Eventually the cab comes, and L-San takes the front seat, near the driver. Then, to everyone`s horror, she tries to grab at the wheel, and starts to touch the driver on his legs and stuff, and make like, weird verbal passes at him. When she grabs the wheel, Nigel tried to pull her off of the wheel, and she BITES HIS HAND, and begins to call him all kinds of English curse words, and a choice couple of japanese insults (they don`t really have curse-words as such). The rest of the drive is spent with her moping and verbally berating everyone in the car, including the poor driver.
And all this was the first time that she and the new ALT had even met.
So, anyway, it sounds horrible because it would be horrible, and I had to be a bit of an asshole to avoid these types of situations myself. Lord knows the last thing I need is some 60 year old woman hanging on me, forcing me to take care of her because she`s too drunk.
That`s one.

Monday, September 15, 2008

Sports and holidays

September is apparently the month for holidays and special events of all kinds. All last week, the junior high school I work at readied itself for the annual school sports day. It seemed a little strange to me, because we don`t have anything close to equivalent to sports day in the United States. Students are seperated into colored teams by their homeroom classes, and those colors compete in some pretty strange events over a ten-hour span on a weekend day.
Last Saturday, I put on my only orange shirt and rooted for my team through such events as the 5 legged hundred meter race, some kind of elevated cornhole-type game, 20 person jumprope, etc. I can`t remember what the strangest was called, but it struck me as very odd and very dangerous - kids line up four wide and ten lines deep, forty or so in all, and the four kids in front carry a long bamboo pole as they run around two traffic cones, and as they return to the other kids in formation, they lower the pole as they run and have the other kids in line jump over it. It almost always smacks against the poor kids` legs on the way back. But, even worse perhaps, when they reach the end of the line, they lift the pole up, and run back to the front of the kids, the pole just inches from the back of everyone`s head.
In any case, I came in early on a Saturday morning, and I stayed late, but through it all I was giving high-fives, getting hugs and really interacting with the students here. It was a really fun day in retrospect, even though I was worried about potential kancho, etc. during the day`s activities. I really wish that I hadn`t lost my camera`s battery charger, because I lost some really great photos Saturday. When the kids were all seperated by color, standing across a field under their team`s banner, with colored bandanas tied around their head, it had the feel and spacing of a Kurosawa movie, though much less epic in scope.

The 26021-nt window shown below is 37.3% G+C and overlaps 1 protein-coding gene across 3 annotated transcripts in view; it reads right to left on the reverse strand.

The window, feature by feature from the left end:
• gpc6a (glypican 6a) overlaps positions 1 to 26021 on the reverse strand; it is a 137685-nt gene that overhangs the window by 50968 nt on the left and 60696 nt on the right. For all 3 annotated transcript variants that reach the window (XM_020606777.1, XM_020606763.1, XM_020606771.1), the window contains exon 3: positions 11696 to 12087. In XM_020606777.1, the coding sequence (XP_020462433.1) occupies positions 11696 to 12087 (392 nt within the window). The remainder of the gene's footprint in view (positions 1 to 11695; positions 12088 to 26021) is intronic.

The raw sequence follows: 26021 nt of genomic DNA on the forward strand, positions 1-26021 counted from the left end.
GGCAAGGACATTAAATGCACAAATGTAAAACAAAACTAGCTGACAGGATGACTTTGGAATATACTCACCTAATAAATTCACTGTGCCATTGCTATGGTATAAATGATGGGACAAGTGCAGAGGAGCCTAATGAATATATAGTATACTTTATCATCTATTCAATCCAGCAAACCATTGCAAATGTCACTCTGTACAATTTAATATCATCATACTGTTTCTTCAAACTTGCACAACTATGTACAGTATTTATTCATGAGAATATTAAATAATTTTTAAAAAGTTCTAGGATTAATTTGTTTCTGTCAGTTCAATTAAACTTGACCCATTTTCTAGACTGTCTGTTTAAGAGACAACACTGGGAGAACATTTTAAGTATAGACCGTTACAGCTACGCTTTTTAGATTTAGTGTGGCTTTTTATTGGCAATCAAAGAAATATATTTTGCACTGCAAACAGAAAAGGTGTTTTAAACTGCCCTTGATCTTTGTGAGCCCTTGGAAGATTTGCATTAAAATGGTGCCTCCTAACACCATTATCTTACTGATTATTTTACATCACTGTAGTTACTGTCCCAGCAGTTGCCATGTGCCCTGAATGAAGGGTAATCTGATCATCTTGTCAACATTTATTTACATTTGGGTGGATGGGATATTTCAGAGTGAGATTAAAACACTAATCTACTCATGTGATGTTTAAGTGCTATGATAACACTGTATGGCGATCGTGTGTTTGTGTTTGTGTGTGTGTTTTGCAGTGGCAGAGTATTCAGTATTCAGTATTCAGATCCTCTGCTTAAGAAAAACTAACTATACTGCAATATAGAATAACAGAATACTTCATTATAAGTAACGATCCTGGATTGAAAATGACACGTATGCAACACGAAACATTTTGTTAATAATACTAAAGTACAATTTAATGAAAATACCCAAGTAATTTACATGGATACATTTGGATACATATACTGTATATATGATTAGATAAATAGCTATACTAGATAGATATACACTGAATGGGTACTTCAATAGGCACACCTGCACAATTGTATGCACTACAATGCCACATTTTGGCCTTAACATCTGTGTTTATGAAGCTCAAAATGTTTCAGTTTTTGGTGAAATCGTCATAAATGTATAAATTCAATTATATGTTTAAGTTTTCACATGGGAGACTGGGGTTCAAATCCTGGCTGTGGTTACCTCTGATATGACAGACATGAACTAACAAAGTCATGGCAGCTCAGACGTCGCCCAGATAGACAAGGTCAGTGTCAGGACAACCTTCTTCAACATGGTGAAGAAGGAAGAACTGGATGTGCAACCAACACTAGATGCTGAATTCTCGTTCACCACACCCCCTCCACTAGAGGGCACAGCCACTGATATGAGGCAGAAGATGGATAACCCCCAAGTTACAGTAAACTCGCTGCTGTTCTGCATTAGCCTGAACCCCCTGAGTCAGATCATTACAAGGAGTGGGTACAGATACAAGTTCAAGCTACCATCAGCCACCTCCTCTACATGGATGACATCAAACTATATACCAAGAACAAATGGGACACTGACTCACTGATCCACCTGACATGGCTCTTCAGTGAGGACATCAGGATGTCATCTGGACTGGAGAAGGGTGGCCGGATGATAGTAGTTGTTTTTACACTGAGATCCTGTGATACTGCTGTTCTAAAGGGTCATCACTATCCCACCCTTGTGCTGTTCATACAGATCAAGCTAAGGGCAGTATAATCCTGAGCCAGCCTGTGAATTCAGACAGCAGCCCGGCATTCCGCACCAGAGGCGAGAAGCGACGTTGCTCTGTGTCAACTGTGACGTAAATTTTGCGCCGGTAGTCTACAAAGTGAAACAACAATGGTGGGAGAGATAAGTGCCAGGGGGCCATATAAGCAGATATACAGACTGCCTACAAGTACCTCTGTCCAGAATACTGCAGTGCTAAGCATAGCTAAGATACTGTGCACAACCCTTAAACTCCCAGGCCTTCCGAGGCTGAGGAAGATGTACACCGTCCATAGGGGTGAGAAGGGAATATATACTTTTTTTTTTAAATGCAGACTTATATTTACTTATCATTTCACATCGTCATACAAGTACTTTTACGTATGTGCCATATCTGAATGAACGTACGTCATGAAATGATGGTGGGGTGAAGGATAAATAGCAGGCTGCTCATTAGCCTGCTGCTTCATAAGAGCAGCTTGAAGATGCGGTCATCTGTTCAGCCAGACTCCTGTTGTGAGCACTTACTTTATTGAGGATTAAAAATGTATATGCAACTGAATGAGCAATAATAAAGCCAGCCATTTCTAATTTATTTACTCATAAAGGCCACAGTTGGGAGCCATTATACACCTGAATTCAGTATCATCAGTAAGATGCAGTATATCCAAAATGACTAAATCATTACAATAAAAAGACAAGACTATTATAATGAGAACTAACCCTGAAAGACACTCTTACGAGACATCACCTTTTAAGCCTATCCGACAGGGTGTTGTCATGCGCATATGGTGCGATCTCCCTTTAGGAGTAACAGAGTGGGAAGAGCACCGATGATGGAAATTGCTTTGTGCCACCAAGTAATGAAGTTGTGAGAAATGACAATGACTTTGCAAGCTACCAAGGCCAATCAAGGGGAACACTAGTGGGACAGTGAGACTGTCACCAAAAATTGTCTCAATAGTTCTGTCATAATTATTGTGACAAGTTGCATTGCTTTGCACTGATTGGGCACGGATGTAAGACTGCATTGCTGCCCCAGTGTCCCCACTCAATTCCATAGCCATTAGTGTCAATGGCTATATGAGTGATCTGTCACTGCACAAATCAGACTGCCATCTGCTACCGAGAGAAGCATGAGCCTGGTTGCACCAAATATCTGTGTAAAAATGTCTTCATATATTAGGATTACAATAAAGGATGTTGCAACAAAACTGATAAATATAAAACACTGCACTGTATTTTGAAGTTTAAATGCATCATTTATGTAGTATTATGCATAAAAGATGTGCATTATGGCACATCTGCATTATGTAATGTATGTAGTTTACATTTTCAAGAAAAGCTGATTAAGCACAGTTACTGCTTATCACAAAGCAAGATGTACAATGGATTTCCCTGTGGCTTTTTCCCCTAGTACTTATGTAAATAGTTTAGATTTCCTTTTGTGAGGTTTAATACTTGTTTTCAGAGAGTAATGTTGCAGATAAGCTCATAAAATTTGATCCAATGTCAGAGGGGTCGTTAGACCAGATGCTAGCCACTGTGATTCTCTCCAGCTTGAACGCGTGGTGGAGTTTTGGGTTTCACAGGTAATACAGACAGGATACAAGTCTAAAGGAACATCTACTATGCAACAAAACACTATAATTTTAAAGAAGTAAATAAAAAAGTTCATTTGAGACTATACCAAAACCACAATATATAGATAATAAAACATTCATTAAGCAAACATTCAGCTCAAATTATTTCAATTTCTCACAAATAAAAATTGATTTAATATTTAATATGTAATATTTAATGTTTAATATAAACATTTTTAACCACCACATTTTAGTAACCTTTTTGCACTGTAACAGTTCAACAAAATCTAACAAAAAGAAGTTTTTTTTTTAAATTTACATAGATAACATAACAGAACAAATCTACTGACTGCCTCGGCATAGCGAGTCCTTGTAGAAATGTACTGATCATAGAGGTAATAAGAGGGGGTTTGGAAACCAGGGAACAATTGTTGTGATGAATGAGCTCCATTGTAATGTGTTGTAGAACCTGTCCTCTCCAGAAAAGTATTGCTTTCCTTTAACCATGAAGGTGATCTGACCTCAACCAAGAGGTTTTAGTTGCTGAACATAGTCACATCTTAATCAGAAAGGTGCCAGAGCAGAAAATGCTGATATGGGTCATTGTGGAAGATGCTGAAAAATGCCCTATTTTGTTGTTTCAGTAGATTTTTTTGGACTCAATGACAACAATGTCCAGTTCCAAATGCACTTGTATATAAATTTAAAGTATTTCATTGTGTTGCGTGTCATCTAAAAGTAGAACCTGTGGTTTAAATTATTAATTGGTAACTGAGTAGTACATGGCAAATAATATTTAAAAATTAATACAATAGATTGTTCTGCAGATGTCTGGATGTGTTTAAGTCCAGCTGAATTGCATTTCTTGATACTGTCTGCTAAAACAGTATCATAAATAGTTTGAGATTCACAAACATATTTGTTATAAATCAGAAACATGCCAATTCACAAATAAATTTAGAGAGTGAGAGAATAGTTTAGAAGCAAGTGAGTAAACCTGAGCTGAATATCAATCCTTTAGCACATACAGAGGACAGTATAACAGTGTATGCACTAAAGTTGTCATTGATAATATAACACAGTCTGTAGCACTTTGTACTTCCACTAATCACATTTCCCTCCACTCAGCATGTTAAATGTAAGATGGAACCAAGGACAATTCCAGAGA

And as far as holidays go, they`re happening constantly. Yesterday was "Old People Day" in Japan. I celebrated by meeting my friend Jade in Tokyo, and walking around Shibuya, Harajuku and Yoyogi station. It was a really great day, full of conveyor-belt sushi, a couple of strange japanese pop t-shirts (I bought two; they are yellow and purple, both extremely strange colors for me to wear, far out of my color repertoire). Yoyogi park is beautiful - it`s like a really clean, friendly Central Park. Because space is at a premium, a lot of bands and dance troupes and anything else you can name are all practicing everywhere, giving it a really cool feel.
Then, I get Thursday off work, because I came in all day Saturday. No plans yet. I may just relax and read a book, maybe get dinner in a nearby city.
And then Saturday, I`m headed back to Kansai to stay with Josh and Shannon. I`m really excited because I had such an amazing time last time. They`ve just made reservation for Hiroshima, and it will hopefully be a very cool visit there. I`ve always wanted to go; I`ve felt that it was one of the necessary American prilgrimages to make. As an American, I`ve certainly got a lot to atone for, or at the very least, a lot of horrible truths to face.
I`m taking next Monday off, to extend my trip, but I get Tuesday off as a holiday, anyway. That said, this week and next week will be short and sweet. And frankly, I wouldn`t want it any other way.

Sunday, September 7, 2008

Six weeks now...

That`s right. It has officially been six weeks now since I applied to YahooBB for internet. The long end of their estimate has come, and there will be a reckoning! ...Or, more likely, they`ll tell me they are sold out of internet (WHAT?) and that I need to seek another provider and wait another six weeks, or something equally dumbtarded. Man, I really can`t believe how backwards things like this can be sometimes. Perhaps it is shortsightedly American of my to talk poorly about a system that I have not yet come to understand, but, seriously people, six weeks? For nothing? Man, no wonder you guys lost the war...